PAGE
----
TOKYO – Japan’s Prime Minister Shinzo Abe’s ruling coalition was poised to enact contentious security laws late Friday in the Upper House after shrugging off a range of no-confidence and censure motions filed against the government earlier in the day.
The battle over the bills, which started Wednesday evening in the upper chamber and saw fists fly on Thursday, was entering its final phase as enactment loomed.
The Liberal Democratic Party-Komeito ruling coalition was determined to pass the bills as quickly as possible, fearing a greater public furor if the vote is dragged into a long weekend used as a holiday period by many, since it involves three consecutive national holidays.
Although enactment was practically a given, opposition parties led by the Democratic Party of Japan continued to obstruct procedures in the Diet.
Five opposition parties including Ishin no To (Japan Innovation Party) and the Japanese Communist Party, jointly submitted a no-confidence motion in the Lower House Thursday afternoon.
Under Diet rules, when this happens all procedures are suspended in both chambers because a vote on the motion takes precedence over all other business.
The ruling bloc, which holds a majority in both chambers, voted down the no-confidence motion.
But the voting process gave opposition leaders an opportunity to deliver a speech to the nation condemning the bills and Abe’s Cabinet as the session was televised live.
The ruling camp “forcibly voted for these unconstitutional bills . . .although they have failed to win the understanding of the people and a majority of the nation is opposed to them,” declared Yukio Edano, secretary general of DPJ, in a speech during a plenary session of the Lower House.
“The worst-ever bills in the postwar years were bulldozed in the worst-ever procedure. This is outrageous,” Edano said.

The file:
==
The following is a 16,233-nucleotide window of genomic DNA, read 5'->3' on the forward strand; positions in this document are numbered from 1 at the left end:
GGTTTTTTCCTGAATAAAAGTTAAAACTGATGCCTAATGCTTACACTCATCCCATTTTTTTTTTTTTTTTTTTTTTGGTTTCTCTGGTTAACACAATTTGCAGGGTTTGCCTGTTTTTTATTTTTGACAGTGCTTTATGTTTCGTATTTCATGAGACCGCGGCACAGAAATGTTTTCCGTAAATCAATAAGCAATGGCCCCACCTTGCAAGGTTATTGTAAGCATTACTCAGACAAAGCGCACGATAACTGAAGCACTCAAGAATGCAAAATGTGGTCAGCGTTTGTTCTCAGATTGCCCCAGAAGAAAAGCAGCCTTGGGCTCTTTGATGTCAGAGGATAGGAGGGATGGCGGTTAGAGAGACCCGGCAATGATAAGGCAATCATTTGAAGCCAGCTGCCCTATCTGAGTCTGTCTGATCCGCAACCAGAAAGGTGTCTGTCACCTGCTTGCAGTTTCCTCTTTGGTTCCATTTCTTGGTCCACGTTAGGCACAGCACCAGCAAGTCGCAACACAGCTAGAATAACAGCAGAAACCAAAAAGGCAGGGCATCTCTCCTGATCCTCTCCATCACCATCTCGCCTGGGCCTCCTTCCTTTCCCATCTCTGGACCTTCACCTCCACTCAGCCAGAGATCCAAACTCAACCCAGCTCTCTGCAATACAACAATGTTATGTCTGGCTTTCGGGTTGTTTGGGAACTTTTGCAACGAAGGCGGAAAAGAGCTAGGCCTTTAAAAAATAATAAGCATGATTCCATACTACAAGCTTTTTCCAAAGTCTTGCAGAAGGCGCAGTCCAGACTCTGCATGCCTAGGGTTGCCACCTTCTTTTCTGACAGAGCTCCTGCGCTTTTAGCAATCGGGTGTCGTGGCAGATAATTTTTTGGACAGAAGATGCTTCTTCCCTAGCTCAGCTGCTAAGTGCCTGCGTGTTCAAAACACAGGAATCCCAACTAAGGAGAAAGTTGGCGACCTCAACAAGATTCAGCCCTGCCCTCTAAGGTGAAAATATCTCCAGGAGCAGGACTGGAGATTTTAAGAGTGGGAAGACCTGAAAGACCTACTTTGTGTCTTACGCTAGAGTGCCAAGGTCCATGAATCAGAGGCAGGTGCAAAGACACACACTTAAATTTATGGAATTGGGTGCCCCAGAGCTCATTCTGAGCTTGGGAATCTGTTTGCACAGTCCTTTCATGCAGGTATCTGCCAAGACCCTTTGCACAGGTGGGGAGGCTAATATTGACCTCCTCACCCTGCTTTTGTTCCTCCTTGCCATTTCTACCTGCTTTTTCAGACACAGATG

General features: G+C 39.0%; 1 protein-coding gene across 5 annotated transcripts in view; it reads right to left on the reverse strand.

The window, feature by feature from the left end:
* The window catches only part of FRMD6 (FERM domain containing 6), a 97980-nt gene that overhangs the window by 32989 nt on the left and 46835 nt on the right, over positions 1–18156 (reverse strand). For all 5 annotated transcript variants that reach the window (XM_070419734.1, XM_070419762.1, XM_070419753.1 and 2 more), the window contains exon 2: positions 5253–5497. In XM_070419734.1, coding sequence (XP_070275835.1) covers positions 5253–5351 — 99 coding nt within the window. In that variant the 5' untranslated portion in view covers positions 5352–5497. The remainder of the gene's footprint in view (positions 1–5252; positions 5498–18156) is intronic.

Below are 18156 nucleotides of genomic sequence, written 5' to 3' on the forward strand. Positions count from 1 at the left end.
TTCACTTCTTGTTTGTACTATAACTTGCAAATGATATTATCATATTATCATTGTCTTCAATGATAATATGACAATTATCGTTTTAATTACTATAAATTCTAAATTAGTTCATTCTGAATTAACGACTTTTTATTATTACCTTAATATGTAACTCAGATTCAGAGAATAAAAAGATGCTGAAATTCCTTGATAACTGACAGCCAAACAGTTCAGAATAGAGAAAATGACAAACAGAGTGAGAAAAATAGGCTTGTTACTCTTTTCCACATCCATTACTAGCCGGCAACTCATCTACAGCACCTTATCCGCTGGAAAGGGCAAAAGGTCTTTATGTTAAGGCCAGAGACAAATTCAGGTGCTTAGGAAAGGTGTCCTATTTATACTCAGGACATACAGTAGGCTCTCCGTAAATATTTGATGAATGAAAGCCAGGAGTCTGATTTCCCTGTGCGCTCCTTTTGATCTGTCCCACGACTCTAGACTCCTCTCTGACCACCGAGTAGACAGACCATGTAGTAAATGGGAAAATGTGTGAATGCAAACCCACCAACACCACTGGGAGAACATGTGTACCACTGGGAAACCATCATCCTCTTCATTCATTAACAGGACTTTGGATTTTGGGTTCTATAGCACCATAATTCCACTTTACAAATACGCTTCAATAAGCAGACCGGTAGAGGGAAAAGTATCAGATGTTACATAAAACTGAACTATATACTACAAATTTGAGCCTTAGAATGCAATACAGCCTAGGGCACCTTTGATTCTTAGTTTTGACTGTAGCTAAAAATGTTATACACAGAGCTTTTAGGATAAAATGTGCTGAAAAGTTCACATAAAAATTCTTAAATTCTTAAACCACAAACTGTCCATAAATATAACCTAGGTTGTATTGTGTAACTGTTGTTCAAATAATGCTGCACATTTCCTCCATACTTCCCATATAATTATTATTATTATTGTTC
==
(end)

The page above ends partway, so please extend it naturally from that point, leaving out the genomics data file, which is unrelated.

The opposition parties have said Thursday’s passage of the bills by the special security committee in the Upper House was invalid.
When Yoshitada Konoike, chairman of the committee, took a vote on the bills, his voice was inaudible above the din. Moreover, stenographers were unable to record his words, opposition lawmakers said.
The bills are designed to lift various constitutional restrictions on overseas operations by the Self-Defense Forces, including the long-standing ban on the use of collective self-defense.
They would also create a permanent law to allow Japan to dispatch troops in logistical support of a U.N.-authorized multinational force.
Prime Minister Shinzo Abe has argued that passing the bills is essential to bolster the Japan-U.S. military alliance and thereby protect Japanese lives.
But recent media polls have shown that about 60 percent of voters oppose the bills, with 80 percent saying the government has yet to provide “sufficient explanation” about why they are needed.
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